2018 Theses Doctoral
The Prescription Opioid Epidemic and the Rise in Suicide Rates in the United States During the Beginning of the 21st Century
Opioid morbidity and mortality and suicide are two current and central public health problems in the U.S. Both have continuously increased in the last two decades, and disproportionately affected some groups more than others, leading to the suggestion that these epidemics are connected. However, there is little evidence on the potential role that the opioid epidemic had on the rise of suicides. The overarching goal of this dissertation was to advance our understanding of the effects of the opioid epidemic on the rise in suicide rates in the U.S. First, a systematic review of the literature was conducted to critically evaluate the evidence on the effects of different opioid exposures on suicidal outcomes (e.g., suicidal ideation, attempts and suicides). There was ample evidence of individual-level associations between opioid use and related abuse/ dependence on suicidal outcomes. In contrast, the gap in the literature on group-level effects was clear, with only two studies examining these effects and showing that opioid availability was associated with suicide behavior in different populations. Several limitations were also identified in the reviewed studies that could partially explain the observed associations, indicating the need for further research. Second, the individual-level effects of prescription opioids nonmedical use and related abuse/ dependence on persistence and onset of suicidal ideation and attempts were examined. Longitudinal data from a national representative sample of the adult U.S. population was used to examine these associations. Results showed that heavy/ frequent use of prescription opioids and related abuse/ dependence had an effect on persistence and onset of suicidal ideation and persistence of attempts. However, none of these exposures were associated with onset of suicide attempt. Overall, these findings suggest that by increasing the number of those using prescription opioids and with opioid abuse/ dependence, and in turn the number of those with suicidal ideation/ behavior, the prescription opioid epidemic could have led to increases in suicide rates in the population. Finally, the group-level (i.e., state level) effects of three state level exposures, i.e., increasing trends in the per capita volume of prescription opioids, in the nonmedical use of these drugs, and in unintentional fatal opioid overdoses, on the increase in suicide rates were examined. For this, pooled cross sectional time series data from the 50 states (1999-2016) were used in linear regression models with state and year fixed effects. Although the volume of prescription opioids and the rate of fatal opioid overdoses increased over the study period, the prevalence of nonmedical use of prescription opioids decreased in most states. Results showed that the rate of unintentional fatal prescription opioid overdoses was associated with an increase in the rate of suicides. The range of effects sizes compatible with the data also suggested that the increase in the per capita volume of prescription opioids was linked to increases in suicide rates. Overall, this dissertation increased our understanding of the possible role that the opioid epidemic played on the increase in suicide rates in the U.S. As public efforts continue to fight the opioid epidemic, these findings can help inform future research that will guide the development of suicide prevention strategies and approaches to reduce the burden that the opioid epidemic poses on communities.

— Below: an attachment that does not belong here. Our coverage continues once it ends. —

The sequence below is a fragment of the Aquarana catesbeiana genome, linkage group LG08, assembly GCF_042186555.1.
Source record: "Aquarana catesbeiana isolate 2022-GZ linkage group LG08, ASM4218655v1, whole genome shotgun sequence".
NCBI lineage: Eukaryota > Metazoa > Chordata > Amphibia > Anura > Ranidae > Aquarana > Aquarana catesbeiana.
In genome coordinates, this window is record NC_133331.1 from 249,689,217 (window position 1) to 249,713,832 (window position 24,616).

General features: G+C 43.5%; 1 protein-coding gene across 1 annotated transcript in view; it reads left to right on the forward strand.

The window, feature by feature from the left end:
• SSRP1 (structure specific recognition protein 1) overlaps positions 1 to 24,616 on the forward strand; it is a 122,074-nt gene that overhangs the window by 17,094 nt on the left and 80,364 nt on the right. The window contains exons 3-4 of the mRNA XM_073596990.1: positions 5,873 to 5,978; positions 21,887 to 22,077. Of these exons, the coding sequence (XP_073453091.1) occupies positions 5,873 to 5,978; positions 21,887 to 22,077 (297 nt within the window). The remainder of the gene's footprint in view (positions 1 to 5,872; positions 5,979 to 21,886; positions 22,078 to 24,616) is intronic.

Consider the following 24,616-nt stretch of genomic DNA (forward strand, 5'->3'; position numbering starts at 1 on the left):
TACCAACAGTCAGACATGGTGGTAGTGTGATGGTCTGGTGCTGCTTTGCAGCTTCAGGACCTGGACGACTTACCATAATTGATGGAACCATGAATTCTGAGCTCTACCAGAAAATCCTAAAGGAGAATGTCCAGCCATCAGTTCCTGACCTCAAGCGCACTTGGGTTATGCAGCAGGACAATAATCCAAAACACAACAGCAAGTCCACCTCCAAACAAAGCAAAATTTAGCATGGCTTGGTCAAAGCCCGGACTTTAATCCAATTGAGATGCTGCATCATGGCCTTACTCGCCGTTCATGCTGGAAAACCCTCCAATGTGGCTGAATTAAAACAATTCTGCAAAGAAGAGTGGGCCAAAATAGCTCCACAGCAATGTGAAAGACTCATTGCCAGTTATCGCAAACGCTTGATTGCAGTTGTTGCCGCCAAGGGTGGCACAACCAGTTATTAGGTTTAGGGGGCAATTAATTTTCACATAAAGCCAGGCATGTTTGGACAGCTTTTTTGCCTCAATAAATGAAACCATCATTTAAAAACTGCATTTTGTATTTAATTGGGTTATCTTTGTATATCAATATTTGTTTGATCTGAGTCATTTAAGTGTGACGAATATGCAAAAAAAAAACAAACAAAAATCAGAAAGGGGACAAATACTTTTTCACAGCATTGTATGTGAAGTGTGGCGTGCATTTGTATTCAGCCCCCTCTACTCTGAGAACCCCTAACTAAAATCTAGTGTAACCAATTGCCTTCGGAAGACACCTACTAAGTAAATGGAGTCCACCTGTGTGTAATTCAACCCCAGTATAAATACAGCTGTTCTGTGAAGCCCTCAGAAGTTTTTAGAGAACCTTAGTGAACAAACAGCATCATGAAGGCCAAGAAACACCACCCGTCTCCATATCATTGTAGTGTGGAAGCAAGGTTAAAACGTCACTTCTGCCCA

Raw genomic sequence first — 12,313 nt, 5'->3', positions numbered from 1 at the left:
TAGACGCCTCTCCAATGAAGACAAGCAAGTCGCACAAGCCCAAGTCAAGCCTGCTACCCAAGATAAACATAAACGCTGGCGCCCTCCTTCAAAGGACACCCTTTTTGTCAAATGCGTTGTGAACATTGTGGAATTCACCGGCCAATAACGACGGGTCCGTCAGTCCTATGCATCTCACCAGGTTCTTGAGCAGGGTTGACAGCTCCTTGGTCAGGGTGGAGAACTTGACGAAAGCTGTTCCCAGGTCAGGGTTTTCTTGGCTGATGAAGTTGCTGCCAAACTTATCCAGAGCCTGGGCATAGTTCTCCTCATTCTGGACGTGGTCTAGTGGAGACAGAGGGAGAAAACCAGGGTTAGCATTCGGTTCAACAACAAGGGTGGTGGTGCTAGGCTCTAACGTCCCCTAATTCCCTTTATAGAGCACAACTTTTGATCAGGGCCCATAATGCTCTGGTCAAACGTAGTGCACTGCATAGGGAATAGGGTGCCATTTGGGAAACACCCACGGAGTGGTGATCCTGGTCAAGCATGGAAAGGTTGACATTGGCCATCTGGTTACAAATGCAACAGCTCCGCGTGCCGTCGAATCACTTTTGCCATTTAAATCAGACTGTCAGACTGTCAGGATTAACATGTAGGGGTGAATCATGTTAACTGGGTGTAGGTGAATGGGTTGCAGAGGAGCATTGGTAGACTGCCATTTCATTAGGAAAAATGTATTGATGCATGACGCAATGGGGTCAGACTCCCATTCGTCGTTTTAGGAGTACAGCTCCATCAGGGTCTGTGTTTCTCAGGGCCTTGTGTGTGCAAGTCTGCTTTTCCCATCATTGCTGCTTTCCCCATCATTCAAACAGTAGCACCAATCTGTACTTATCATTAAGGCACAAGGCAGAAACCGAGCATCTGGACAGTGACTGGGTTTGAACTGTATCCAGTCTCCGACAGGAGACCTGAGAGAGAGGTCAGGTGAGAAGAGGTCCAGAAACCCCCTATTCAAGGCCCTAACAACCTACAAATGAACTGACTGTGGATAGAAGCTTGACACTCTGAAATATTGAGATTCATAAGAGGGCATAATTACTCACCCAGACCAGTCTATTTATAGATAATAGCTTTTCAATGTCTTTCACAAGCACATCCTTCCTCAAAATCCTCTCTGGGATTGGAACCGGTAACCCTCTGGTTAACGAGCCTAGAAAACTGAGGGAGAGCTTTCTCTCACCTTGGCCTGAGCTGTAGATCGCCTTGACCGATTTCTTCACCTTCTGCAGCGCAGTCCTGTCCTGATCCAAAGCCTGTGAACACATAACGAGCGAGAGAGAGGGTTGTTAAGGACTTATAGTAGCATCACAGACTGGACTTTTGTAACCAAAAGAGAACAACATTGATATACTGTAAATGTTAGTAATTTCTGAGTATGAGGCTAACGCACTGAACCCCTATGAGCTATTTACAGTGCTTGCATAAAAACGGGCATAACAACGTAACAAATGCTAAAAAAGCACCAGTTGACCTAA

- SantaellaTenorio_cumc.columbia_0054E_10046.pdf application/pdf 1.63 MB Download File
More About This Work
- Academic Units
- Thesis Advisors
- Keyes, Katherine M.
- Dr.P.H., Mailman School of Public Health, Columbia University
- Published Here
- October 10, 2018